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The UAE case study shows why open markets work

By Bernd Debusmann Jr –

As the United States lurches uncomfortably towards protectionism and the possibility of a trade war caused by President Donald Trump’s vow to slap stiff tariffs on steel and aluminium imports, businesses across the UAE can breathe a sigh of relief that they operate in a country that has – from the very beginning – been driven by competitiveness and the concept of free trade.

The UAE’s long-standing economic strategy was perhaps best exemplified by His Highness Sheikh Mohammed bin Rashid Al Maktoum, Vice President and Prime Minister of the UAE and Ruler of Dubai, in 2015.

“This did not happen by accident,” he wrote in the forward of that year’s Emirates Group annual report. “Building on our heritage, our founding fathers charted the path for our nation’s economic progress and prosperity more than 40 years ago. The UAE has always embraced competition and free market principles from our earliest days as a small trading post.

“If we want the best talent, the best companies, and the best opportunities for our country, there is no room for protectionism,” he added. “If we want successful industries, we must invest in the right infrastructure and base our decisions on market need.”

While the success of this strategy is evident throughout the UAE’s economy, it is perhaps most starkly highlighted by the world-leading Emirates airline. Through the UAE’s Open Skies policy, more than 140 airlines now call Dubai International Airport home, flying to hundreds of destinations.

Despite the constant claims to the contrary from American competitors, the fact is that Emirates airlines competes with all these other airlines – for the same passengers flying to the same destinations – in an open marketplace. “No short cuts, no protection, no subsidies,” Sheikh Mohammed said. “It must stand on its own feet and work hard and stay ahead of the competition.”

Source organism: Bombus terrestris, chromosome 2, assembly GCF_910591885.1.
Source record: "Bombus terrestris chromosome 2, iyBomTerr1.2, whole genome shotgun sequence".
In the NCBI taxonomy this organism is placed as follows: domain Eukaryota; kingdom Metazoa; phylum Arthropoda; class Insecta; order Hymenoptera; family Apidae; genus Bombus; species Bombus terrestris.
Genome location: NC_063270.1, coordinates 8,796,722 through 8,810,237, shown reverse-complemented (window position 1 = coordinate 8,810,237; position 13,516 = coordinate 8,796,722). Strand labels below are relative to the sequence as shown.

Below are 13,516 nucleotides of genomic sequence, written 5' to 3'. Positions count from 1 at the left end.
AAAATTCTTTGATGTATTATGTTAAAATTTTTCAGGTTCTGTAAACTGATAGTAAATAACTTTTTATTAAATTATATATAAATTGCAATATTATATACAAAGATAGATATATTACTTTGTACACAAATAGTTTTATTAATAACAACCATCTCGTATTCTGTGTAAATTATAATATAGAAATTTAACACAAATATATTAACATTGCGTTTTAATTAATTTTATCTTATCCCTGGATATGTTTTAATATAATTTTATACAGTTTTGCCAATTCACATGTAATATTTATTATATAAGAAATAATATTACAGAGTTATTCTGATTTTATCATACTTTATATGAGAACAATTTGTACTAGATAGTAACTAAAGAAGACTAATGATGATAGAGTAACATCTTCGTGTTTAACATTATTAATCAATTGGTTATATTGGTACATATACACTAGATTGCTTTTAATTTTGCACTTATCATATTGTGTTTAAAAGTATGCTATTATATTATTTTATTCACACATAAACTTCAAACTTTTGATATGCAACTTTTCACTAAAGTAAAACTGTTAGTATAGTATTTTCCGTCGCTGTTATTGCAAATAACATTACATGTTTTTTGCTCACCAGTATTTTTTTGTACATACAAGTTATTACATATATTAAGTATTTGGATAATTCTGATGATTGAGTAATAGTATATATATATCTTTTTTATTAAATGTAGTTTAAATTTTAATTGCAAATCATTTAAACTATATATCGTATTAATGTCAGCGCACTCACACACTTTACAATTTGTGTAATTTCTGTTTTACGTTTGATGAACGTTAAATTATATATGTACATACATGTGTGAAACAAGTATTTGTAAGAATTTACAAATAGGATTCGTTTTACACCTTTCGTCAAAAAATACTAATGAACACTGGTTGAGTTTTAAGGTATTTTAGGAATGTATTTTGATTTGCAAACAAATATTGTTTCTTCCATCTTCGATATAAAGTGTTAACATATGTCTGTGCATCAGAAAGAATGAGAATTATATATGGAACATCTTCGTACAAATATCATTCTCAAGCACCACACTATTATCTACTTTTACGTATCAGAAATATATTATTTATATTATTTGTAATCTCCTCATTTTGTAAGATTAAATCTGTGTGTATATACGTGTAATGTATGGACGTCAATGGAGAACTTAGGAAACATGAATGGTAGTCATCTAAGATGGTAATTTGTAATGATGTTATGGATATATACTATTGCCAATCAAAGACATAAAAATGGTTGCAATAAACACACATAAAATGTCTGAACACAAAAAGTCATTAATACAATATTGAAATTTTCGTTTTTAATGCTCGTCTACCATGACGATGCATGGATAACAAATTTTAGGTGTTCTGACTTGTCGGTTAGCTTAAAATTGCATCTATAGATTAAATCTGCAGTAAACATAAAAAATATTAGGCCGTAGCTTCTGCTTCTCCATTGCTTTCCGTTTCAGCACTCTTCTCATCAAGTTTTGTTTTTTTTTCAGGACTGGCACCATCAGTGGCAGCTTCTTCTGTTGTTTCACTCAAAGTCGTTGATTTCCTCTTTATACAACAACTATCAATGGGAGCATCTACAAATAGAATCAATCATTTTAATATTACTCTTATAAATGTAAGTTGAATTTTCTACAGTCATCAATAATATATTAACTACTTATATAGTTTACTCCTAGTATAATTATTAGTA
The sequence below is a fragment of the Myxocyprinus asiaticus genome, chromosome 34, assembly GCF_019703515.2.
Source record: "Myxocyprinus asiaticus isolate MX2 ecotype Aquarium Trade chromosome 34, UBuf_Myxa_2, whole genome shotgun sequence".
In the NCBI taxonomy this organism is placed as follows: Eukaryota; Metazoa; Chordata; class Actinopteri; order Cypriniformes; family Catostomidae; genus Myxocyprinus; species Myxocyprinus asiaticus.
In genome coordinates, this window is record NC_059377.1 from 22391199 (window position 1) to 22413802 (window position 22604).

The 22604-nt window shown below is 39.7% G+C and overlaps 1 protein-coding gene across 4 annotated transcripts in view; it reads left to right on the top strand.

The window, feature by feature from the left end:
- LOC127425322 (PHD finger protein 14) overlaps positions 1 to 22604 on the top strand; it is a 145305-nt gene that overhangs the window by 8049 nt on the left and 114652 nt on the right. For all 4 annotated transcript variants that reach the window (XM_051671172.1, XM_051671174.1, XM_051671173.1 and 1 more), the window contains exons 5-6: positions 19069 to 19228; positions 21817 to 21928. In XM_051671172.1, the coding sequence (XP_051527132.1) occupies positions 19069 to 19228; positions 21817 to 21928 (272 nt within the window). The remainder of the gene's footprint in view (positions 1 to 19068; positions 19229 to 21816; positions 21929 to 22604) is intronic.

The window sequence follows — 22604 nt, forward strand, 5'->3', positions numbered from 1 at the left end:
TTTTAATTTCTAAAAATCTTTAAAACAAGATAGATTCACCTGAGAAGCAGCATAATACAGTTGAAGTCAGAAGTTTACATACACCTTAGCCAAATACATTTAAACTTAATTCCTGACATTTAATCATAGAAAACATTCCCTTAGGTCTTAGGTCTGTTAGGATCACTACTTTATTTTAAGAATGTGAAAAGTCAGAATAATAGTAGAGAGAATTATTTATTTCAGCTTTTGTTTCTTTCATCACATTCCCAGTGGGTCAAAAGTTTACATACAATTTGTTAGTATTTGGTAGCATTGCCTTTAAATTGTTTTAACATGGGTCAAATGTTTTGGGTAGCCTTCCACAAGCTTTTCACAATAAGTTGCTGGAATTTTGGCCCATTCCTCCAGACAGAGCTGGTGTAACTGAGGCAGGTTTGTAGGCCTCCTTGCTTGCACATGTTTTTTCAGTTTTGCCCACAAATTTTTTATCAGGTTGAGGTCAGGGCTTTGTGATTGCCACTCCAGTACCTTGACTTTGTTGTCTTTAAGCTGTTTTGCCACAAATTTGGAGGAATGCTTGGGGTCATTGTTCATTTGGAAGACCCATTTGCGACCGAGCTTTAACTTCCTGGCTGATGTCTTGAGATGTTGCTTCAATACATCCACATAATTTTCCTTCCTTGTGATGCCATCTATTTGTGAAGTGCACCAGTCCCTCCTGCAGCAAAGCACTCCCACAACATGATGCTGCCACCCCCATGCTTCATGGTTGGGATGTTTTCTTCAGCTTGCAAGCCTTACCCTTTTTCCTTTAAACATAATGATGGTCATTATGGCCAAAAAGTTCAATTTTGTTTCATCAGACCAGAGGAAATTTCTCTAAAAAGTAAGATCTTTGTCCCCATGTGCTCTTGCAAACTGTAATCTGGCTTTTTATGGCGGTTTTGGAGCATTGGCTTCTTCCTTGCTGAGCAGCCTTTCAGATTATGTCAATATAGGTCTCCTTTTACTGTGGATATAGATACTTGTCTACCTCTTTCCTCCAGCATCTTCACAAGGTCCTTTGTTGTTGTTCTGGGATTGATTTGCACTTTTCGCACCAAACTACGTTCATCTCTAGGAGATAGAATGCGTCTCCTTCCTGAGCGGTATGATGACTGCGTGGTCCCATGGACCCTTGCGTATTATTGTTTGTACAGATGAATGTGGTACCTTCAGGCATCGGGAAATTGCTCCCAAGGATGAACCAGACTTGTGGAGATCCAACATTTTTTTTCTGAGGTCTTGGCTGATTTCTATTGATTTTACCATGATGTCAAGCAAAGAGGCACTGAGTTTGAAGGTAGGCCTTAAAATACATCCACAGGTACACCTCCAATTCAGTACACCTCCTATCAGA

Notably, just last year in April, the UAE’s Minister of Economy, Sultan bin Saeed Al Mansoori, noted that “trade protectionism policies have always served short-term objectives, but their long-term implications are negative.”

Although his remarks came nearly a year before Trump proposed the steel and aluminium tariffs, Al Mansoori’s comments were remarkably prescient to the current situation. In this case, as many analysts have pointed out, Trump’s short-term objective is to fulfill the “America First” campaign promises he made to voters in America’s rust belt.

While the long-term implications – and details of the tariffs – are by no means clear yet, the widespread condemnation, both from abroad and from both sides of the American political spectrum, suggest that things will end badly, with retaliatory tariffs and restrictions imposed on American products in other countries.

Additionally, American consumers, along with the industries that need steel and aluminium, will undoubtedly suffer. After all, this isn’t the first time a similar tariff has been attempted. In 2002, George W Bush imposed tariffs on imported steel, which only resulted in job losses, shortages, increased costs and delays.

Minimal impact

If the tariffs go ahead as planned, it seems fairly certain that their effect on UAE’s steel and aluminium manufacturers will be limited, largely due to the competitiveness and free market principles that characterise the UAE’s larger economy. Emirates Steel, for example, has a customer base in more than 60 countries, while Emirates Global Aluminium has said that it is prepared for whatever market conditions may arise.

Ultimately, the main benefits of the UAE’s embrace of the free market is measured in more than economic success. The main benefactors are the citizens and residents who live and work in the UAE, which has been able to attract some of the most talented people around the world and create a diverse and dynamic economy and society, which allows both businesses and people to thrive.

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